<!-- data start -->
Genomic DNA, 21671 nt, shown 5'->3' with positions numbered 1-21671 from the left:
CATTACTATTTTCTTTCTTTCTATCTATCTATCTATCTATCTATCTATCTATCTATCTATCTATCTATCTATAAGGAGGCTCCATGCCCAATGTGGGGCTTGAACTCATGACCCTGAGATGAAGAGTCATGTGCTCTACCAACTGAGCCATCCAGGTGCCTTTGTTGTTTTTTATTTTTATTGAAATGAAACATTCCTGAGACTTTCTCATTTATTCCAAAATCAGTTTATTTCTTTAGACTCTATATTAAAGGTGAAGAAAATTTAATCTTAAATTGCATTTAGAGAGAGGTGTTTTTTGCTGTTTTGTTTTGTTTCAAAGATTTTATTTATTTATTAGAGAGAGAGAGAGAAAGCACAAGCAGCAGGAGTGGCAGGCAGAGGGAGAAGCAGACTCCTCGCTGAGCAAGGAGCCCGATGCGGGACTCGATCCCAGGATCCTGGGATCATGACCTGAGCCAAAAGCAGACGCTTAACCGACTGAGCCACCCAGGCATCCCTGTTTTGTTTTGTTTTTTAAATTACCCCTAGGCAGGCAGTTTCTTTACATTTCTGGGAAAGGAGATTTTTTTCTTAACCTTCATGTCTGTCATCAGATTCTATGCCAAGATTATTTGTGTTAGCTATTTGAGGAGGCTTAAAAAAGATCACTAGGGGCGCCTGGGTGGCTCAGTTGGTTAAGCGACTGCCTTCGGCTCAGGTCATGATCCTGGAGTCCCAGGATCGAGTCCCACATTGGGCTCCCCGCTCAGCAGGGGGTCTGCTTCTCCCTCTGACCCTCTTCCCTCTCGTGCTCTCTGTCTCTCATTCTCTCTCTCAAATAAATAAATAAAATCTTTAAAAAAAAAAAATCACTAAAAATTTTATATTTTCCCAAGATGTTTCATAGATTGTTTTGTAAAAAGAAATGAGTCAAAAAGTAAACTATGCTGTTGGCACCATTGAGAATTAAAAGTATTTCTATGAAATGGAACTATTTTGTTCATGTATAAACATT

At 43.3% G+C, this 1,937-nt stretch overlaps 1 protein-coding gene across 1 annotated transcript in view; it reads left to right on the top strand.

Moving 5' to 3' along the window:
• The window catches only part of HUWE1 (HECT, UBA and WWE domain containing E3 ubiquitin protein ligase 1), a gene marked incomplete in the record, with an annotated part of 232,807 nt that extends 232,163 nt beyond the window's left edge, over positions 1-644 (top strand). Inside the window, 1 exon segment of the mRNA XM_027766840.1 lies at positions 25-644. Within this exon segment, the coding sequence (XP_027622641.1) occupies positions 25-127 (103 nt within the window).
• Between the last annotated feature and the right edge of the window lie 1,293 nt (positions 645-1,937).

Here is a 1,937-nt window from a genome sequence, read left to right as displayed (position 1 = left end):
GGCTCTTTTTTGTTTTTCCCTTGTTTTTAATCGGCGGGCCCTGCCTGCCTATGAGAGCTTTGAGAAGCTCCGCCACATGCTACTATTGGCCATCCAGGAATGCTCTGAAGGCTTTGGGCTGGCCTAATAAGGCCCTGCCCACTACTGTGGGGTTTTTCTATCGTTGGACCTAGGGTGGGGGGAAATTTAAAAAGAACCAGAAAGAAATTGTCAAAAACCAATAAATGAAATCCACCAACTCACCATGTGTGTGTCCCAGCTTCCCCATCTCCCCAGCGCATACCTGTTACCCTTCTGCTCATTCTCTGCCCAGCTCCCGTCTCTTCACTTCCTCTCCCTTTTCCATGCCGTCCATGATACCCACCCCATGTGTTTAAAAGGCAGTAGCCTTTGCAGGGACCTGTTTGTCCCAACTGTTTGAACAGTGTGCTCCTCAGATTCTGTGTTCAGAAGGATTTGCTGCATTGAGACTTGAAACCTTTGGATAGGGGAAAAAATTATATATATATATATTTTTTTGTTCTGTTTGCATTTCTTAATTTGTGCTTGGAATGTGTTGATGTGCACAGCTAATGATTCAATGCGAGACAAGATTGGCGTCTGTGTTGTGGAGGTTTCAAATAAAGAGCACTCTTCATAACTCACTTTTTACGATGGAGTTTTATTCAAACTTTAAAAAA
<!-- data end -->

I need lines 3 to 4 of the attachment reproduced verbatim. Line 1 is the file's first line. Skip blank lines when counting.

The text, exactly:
At 43.3% G+C, this 1,937-nt stretch overlaps 1 protein-coding gene across 1 annotated transcript in view; it reads left to right on the top strand.

Moving 5' to 3' along the window: